New Forest East


Dr Julian Lewis: My question is also to do with the right hon. Gentleman’s concept of the last resort. I think he would accept that one of the reasons why we are enacting this legislation is to avoid an unpalatable situation. People who we might know from secret sources, which we cannot expose in public, to be closely involved in terrorism have been able to sue and walk away with £500,000, £1 million or more. That is what is behind the provision. It will always be open to the Government to pay the money and thus avoid the action. Will the right hon. Gentleman’s criterion of the last resort mean that we can go for a closed material procedure to avoid having to pay out the money unjustifiably or that we will have to carry on doing what we are doing at the moment – rather than exposing secret sources or techniques, paying out a lot of money to potentially very dangerous people?

[Mr Deputy Speaker (Mr Lindsay Hoyle): Order. I ask hon. Members to make shorter interventions, although I know it is important to get things on the record.

Sadiq Khan: Thank you, Mr Deputy Speaker. Six interventions ago, I said that I would take my last one; I keep being too generous. The hon. Gentleman’s point would be good if I was suggesting that we remove CMPs altogether. I am saying that a judge should consider – a word that I shall explain in a moment – all other options, including public interest immunity, before going to a CMP. The Government amendment requires the Minister to consider PII; if it is good enough for the Minister, why is it not good enough for the judge? We are not saying that there should not be CMPs, but that it is exceptional, for the reasons the Government have given. It should happen very infrequently; people have mentioned figures of seven or 15. The Under-Secretary has said from the Front Bench that he is not sure how many, which is why he will be supporting our sunset clause. What I am saying is that asking the judge to consider all the other options would make explicit the intention of Parliament and the Government.]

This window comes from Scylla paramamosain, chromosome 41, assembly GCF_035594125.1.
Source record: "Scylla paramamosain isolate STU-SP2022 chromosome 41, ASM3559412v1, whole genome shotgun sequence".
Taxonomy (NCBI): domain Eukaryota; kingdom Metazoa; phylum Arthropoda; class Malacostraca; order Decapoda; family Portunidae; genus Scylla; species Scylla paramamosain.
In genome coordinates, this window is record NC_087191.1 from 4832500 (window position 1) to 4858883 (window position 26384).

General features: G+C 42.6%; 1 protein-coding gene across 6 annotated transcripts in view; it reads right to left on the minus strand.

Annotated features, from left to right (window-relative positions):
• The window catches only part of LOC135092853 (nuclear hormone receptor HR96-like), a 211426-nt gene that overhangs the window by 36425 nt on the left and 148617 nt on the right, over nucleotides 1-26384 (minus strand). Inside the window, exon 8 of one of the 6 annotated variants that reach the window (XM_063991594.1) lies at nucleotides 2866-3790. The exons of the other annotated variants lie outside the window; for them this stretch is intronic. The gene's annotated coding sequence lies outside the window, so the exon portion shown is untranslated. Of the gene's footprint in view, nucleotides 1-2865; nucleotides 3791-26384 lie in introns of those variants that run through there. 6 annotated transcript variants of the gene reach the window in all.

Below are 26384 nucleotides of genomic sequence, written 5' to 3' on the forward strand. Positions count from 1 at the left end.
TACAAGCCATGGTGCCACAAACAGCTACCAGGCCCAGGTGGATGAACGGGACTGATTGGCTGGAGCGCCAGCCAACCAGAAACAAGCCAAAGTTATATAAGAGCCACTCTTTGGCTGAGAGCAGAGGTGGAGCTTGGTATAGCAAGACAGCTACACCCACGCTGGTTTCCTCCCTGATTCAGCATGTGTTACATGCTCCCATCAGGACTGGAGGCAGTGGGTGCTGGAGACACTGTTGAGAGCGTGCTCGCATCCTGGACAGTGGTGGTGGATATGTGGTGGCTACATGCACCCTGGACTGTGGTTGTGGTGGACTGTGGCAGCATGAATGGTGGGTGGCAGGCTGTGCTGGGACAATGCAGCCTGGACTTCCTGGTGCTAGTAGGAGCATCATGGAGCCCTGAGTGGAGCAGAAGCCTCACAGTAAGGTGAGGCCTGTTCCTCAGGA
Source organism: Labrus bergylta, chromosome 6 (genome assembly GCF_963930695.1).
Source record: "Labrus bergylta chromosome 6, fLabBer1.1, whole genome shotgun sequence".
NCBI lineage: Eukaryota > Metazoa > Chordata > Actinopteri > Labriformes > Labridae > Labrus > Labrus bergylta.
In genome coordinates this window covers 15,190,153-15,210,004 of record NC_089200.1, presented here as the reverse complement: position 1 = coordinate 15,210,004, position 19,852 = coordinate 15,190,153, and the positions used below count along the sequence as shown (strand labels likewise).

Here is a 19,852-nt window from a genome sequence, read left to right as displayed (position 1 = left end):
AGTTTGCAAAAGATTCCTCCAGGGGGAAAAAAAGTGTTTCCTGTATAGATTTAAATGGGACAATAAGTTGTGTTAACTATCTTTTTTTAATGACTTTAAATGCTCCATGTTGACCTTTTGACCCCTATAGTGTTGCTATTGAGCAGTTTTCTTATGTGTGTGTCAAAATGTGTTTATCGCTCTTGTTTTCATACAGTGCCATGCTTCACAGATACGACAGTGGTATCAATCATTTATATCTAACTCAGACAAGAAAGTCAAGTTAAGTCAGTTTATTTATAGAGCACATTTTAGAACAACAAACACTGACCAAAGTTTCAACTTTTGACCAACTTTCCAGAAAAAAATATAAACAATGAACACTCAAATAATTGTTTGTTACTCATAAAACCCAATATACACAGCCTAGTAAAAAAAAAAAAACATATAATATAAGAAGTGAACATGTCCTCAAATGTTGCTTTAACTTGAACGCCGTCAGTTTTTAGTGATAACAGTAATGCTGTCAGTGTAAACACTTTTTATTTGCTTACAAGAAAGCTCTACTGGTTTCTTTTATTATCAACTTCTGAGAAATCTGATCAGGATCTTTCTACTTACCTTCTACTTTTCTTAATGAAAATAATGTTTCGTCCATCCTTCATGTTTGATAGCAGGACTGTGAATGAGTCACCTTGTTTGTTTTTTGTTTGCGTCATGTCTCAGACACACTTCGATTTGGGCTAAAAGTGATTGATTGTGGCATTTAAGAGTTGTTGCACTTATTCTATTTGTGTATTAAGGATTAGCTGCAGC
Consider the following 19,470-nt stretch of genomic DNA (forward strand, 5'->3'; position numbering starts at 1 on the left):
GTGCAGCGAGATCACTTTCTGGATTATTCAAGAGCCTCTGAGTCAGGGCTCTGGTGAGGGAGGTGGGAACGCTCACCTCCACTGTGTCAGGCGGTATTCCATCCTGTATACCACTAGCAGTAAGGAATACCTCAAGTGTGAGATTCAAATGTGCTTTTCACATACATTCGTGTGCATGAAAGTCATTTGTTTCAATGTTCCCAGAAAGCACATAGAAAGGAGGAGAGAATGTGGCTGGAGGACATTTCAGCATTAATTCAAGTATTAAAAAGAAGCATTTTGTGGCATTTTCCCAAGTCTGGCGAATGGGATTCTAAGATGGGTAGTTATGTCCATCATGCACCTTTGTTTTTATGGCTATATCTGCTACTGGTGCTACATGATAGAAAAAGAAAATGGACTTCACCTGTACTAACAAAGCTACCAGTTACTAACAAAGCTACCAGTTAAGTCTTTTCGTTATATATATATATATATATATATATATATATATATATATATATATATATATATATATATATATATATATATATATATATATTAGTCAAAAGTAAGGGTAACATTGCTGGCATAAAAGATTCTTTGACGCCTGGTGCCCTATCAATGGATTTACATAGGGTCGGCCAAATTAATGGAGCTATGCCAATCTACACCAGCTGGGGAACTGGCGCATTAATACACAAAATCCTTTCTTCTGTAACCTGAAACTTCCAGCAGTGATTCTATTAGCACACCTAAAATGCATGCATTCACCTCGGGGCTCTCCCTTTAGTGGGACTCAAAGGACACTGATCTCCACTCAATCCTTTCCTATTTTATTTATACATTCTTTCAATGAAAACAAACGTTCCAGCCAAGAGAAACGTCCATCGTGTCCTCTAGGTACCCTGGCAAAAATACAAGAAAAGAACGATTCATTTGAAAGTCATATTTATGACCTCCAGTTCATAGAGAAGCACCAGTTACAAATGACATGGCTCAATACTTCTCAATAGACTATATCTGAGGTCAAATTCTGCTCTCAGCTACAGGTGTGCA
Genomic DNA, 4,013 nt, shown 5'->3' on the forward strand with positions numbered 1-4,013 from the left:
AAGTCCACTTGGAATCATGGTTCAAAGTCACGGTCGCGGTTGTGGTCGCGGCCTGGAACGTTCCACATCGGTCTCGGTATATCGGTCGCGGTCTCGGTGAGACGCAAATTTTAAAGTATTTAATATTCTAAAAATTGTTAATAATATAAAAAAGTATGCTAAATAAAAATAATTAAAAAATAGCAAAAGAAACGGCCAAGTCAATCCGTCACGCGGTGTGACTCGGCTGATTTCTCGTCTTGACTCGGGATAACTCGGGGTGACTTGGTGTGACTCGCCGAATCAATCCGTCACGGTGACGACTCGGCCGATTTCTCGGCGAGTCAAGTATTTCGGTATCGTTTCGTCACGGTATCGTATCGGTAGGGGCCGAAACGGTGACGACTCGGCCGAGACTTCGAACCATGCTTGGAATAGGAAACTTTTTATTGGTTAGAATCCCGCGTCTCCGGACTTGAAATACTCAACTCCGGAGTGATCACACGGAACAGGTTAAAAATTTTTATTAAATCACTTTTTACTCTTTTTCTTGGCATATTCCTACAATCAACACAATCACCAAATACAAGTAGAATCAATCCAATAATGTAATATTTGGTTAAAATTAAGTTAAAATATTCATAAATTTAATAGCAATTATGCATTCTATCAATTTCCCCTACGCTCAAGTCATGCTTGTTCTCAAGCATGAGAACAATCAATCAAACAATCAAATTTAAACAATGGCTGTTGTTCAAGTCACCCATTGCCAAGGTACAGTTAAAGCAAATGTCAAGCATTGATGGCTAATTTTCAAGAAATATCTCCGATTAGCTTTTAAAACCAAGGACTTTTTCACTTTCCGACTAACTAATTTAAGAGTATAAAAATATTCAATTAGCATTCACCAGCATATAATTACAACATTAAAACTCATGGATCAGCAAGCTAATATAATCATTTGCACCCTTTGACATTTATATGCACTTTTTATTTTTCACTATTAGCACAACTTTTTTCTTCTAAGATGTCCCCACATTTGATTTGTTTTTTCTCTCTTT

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Dr Lewis: Does the right hon. Lady accept that if sensitive material is redacted under PII, that may be the very sensitive material – the secret source, the secret technique or whatever – which is the thing that proves the Government’s case? Therefore it is not good enough to say that PII could be used with redactions, because the redactions themselves may be the key component of the evidence that the Government need to present.

[Hazel Blears: As ever, my colleague on the Intelligence and Security Committee makes the point in straightforward, direct and proper terms. My understanding is that the Opposition accept that in a number of cases it will be necessary to have closed material proceedings and that PII does not meet the case in every set of circumstances.]